My earliest recollection of hearing about the Holocaust came in the mid-1950s, as our family sat around the Passover Seder table. My parents had invited my mother’s best friend to join us that evening, and I remember listening intently to the discussion about families lost and the devastation wrought by Nazi rule throughout Europe.
That mental image reappeared when I read that Amazon UK had taken down a promotion by the company Harma Art for the sale of T-shirts and hoodies bearing a silkscreened reproduction of “The Last Jew in Vinnitsa,” one of the most widely circulated photos of Nazi brutality.
A lone Jewish victim sits on the edge of a ravine with his face to the camera, as a member of a Nazi Einsatzgruppe (the SS paramilitary death squad) is about to shoot him in the back of the head. Fourteen other Einsatzgruppen troops stand behind the one with the pistol, about to witness just one more brutal killing in a day that must have taken hundreds, if not thousands of innocent victims.
That photo always gets to me. It personalizes the 6 million Jews murdered in the Holocaust to one terrified victim. For a brief moment, you can try to imagine the fear that each individual experienced just before death.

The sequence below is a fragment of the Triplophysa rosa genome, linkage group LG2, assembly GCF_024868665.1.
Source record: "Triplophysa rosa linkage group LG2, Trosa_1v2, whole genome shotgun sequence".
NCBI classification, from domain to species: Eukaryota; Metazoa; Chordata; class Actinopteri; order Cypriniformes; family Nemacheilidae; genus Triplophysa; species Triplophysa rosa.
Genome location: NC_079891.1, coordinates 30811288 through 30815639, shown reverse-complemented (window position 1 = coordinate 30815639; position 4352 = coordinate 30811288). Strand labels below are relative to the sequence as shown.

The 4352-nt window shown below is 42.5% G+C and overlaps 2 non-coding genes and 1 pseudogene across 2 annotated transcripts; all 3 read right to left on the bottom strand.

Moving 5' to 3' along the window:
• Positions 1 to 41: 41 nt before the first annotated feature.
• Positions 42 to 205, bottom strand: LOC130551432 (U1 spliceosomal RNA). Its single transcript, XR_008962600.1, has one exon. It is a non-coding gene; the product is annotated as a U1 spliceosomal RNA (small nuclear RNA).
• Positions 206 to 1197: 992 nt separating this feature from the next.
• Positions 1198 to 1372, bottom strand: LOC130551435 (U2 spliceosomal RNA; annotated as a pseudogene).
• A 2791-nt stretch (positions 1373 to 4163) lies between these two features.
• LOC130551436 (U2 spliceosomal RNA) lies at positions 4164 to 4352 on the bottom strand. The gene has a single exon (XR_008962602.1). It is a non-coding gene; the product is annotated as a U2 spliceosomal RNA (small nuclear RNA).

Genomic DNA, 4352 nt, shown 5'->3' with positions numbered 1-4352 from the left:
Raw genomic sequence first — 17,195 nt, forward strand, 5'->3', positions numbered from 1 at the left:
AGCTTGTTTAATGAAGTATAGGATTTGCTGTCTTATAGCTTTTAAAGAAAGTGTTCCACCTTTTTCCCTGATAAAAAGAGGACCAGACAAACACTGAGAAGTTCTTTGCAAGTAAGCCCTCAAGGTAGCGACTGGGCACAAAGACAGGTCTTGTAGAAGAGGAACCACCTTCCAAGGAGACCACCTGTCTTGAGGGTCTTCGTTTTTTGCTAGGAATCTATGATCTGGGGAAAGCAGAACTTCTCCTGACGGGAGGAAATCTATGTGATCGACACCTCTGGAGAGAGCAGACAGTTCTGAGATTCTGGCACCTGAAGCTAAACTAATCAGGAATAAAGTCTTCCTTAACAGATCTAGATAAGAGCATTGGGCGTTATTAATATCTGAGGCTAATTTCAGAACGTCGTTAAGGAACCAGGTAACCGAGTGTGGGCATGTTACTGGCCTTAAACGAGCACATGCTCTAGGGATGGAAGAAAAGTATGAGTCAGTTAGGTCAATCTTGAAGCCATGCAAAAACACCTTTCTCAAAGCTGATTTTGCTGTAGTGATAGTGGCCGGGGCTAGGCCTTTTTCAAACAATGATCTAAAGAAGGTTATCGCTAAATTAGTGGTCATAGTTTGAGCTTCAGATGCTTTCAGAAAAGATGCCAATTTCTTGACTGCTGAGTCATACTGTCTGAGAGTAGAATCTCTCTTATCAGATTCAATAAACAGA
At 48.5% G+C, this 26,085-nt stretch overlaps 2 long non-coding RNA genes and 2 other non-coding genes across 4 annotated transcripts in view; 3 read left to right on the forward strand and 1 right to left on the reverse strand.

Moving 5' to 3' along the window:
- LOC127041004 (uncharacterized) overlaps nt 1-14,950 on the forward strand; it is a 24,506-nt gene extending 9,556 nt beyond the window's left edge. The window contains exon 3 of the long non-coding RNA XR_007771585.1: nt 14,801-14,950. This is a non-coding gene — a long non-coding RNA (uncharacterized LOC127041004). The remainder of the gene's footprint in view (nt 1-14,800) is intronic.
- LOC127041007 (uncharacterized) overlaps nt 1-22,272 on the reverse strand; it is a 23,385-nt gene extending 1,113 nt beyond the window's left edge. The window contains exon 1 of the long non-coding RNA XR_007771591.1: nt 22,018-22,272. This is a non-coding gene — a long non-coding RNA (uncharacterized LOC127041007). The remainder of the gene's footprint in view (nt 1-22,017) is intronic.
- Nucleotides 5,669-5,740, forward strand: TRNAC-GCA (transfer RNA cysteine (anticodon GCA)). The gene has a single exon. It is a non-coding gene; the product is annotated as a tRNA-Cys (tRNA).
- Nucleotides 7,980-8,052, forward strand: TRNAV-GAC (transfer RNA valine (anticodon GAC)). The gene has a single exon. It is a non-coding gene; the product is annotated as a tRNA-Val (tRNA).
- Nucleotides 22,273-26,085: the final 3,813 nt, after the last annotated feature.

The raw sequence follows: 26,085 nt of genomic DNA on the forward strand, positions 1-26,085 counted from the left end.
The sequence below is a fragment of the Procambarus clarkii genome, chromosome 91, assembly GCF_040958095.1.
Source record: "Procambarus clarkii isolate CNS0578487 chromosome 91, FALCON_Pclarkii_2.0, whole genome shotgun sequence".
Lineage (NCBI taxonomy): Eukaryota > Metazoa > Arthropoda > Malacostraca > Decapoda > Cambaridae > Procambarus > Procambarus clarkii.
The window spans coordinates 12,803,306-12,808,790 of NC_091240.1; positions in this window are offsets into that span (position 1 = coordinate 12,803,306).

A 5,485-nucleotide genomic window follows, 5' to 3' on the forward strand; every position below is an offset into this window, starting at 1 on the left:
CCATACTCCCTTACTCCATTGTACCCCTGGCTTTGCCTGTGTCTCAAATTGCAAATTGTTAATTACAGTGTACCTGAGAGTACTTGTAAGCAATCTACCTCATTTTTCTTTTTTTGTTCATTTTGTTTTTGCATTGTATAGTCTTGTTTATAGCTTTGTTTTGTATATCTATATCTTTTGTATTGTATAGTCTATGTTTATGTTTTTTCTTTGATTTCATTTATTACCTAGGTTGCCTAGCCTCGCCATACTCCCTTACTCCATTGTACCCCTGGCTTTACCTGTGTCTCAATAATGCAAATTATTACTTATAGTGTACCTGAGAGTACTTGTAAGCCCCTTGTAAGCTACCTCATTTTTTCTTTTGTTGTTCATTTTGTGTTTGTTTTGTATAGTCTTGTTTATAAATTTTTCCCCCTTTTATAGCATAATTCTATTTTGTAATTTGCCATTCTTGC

What did Harma Art intend when it had those T-shirts and hoodies manufactured? Was it looking to market that apparel to Neo-Nazis and anti-Semitic far-right operatives who might don the shirts at rallies and demonstrations?
It’s not readily apparent. The blurb that accompanied photos of the merchandise promoted it this way: “Choose from our great collection of authentic designs and stand out from the crowd!”
Shock value! Be the first in your neighborhood to wear a hoodie with a photo of a Jew about to be shot!
The ease with which this marketing pitch was made tells us volumes about the global trivialization and desecration of the Holocaust, even while there are still survivors with tattoos on their arms who witnessed the worst moral depravity in history.
We saw an early indication of what was to come in 1965, with the airing of the comedy series “Hogan’s Heroes” on CBS, with its bumbling Nazi characters. Later, in 1995, “Seinfeld” undermined the depravity of Nazis by introducing a mean shop proprietor, labeling him “the Soup Nazi.”
In the nearly 25 years since, we’ve seen dozens of examples of Holocaust-related terms, or the word “genocide” being applied to situations that are neither appropriate nor analogous.
Israel often is the target of such intentionally misplaced opprobrium. Its defensive barrier is compared to being akin to the Warsaw ghetto.
Editorial cartoonists have been engaged in this for some time, with depictions of Israeli soldiers as Nazis. One that I particularly recall was in the Danish newspaper Politiken. In a play on another famous photo from the Holocaust, in which Nazi soldiers, with guns pointed, are rounding up Jews in the Warsaw Ghetto, and a young boy has his hands up, this cartoon substitutes Palestinians for Jews, and Israeli soldiers for Nazis.
And then there was the homework assignment in Oswego County, New York, that asked students to make arguments for or against the “Final Solution.”